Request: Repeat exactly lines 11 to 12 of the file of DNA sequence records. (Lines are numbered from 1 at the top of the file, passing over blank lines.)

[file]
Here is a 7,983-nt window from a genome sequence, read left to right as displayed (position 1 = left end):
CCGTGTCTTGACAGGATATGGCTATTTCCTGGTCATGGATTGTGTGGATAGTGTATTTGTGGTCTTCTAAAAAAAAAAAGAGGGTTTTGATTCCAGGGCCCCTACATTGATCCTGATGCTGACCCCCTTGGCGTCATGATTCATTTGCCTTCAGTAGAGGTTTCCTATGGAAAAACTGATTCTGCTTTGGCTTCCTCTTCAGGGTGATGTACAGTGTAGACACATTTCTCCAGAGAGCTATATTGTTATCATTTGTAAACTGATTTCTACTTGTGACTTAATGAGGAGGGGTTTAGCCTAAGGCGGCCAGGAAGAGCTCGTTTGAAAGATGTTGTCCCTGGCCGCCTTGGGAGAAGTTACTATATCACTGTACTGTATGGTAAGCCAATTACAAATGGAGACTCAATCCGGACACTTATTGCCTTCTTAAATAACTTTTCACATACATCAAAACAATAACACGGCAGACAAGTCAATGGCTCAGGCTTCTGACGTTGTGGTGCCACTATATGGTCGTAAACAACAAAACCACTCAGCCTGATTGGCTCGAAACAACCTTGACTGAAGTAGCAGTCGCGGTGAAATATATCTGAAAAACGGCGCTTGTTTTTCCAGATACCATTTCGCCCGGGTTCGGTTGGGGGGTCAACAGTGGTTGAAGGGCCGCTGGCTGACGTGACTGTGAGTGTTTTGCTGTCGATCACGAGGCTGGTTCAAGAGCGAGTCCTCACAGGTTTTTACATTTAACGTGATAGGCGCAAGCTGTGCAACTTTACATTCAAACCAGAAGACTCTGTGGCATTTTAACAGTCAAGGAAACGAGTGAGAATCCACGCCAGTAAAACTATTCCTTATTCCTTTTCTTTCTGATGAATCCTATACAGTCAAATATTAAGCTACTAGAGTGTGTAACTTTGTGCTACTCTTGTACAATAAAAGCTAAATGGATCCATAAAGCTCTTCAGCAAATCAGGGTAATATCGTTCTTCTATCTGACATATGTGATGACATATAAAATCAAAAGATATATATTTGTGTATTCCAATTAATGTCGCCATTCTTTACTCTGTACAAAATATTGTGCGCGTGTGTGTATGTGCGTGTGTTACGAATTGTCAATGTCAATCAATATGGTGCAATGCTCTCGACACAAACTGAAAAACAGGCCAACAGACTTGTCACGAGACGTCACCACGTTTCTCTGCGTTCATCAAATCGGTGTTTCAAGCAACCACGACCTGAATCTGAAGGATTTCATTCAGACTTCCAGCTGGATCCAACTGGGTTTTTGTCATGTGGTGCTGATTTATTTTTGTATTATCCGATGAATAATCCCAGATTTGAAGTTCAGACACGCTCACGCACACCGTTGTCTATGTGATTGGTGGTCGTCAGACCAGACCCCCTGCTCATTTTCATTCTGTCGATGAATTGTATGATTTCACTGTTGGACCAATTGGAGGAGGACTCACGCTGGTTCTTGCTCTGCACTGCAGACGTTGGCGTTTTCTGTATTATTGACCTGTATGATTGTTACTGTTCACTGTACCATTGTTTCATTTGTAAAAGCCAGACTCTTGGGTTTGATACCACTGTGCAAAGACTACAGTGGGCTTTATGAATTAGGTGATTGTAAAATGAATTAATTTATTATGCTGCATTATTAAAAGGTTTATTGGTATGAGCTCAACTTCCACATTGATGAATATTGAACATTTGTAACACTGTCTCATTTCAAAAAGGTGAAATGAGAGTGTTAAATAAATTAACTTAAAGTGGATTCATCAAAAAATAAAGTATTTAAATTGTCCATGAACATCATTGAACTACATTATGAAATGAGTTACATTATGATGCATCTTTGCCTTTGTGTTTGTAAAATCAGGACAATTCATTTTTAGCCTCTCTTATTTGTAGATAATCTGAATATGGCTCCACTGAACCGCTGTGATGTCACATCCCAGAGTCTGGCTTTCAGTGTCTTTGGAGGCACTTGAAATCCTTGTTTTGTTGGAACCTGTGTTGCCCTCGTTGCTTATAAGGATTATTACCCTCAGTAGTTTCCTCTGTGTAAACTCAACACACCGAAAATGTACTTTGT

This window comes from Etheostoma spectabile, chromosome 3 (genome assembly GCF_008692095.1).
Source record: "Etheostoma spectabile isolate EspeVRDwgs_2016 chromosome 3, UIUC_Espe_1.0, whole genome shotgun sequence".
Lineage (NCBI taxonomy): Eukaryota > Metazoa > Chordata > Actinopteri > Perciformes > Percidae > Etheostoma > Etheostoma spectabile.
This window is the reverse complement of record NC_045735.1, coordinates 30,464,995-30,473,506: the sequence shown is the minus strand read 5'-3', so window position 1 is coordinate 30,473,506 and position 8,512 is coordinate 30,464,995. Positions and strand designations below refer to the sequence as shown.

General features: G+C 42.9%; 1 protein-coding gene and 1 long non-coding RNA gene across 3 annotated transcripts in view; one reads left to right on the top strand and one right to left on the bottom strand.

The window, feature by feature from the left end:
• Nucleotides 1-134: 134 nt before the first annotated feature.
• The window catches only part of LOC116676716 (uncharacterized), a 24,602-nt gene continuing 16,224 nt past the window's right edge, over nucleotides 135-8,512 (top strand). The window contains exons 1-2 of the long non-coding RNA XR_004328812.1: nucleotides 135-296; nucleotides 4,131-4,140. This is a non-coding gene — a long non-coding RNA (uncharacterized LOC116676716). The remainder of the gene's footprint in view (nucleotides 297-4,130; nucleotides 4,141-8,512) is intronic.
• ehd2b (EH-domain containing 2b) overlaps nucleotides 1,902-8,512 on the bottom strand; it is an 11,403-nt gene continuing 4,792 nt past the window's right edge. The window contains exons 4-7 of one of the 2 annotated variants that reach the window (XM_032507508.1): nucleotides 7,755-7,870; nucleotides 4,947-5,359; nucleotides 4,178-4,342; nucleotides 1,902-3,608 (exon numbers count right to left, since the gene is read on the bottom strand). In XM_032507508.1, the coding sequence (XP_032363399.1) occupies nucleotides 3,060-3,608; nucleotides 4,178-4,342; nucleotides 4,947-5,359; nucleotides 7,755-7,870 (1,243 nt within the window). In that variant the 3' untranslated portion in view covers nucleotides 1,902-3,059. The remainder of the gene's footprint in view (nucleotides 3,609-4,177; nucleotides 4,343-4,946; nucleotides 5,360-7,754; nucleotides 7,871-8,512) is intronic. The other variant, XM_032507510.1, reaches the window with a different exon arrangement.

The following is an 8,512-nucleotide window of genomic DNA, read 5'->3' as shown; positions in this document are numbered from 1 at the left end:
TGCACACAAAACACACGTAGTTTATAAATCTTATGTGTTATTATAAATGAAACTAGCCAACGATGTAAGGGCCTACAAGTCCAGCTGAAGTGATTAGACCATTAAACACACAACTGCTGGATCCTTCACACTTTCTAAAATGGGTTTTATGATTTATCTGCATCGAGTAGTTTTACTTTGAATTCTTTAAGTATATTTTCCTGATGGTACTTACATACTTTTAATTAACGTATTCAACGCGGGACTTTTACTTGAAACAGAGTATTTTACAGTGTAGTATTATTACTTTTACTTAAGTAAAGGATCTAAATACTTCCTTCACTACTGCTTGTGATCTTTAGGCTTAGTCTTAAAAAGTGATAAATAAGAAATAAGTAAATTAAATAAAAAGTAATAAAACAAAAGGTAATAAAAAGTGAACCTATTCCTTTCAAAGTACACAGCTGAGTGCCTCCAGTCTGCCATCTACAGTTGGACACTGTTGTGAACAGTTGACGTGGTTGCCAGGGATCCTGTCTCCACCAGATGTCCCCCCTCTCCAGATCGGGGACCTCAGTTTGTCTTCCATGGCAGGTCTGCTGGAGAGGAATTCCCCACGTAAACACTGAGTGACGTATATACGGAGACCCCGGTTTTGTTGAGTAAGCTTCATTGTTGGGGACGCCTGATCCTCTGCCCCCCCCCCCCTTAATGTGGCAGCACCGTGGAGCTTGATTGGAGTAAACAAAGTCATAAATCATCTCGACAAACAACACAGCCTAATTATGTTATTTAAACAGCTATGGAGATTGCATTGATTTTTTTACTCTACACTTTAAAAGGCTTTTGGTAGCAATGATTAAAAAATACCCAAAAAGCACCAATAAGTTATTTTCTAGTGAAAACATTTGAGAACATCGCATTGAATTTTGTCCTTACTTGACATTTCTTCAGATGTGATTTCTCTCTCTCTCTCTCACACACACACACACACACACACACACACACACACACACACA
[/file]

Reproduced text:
• ehd2b (EH-domain containing 2b) overlaps nucleotides 1,902-8,512 on the bottom strand; it is an 11,403-nt gene continuing 4,792 nt past the window's right edge. The window contains exons 4-7 of one of the 2 annotated variants that reach the window (XM_032507508.1): nucleotides 7,755-7,870; nucleotides 4,947-5,359; nucleotides 4,178-4,342; nucleotides 1,902-3,608 (exon numbers count right to left, since the gene is read on the bottom strand). In XM_032507508.1, the coding sequence (XP_032363399.1) occupies nucleotides 3,060-3,608; nucleotides 4,178-4,342; nucleotides 4,947-5,359; nucleotides 7,755-7,870 (1,243 nt within the window). In that variant the 3' untranslated portion in view covers nucleotides 1,902-3,059. The remainder of the gene's footprint in view (nucleotides 3,609-4,177; nucleotides 4,343-4,946; nucleotides 5,360-7,754; nucleotides 7,871-8,512) is intronic. The other variant, XM_032507510.1, reaches the window with a different exon arrangement.

The following is an 8,512-nucleotide window of genomic DNA, read 5'->3' as shown; positions in this document are numbered from 1 at the left end: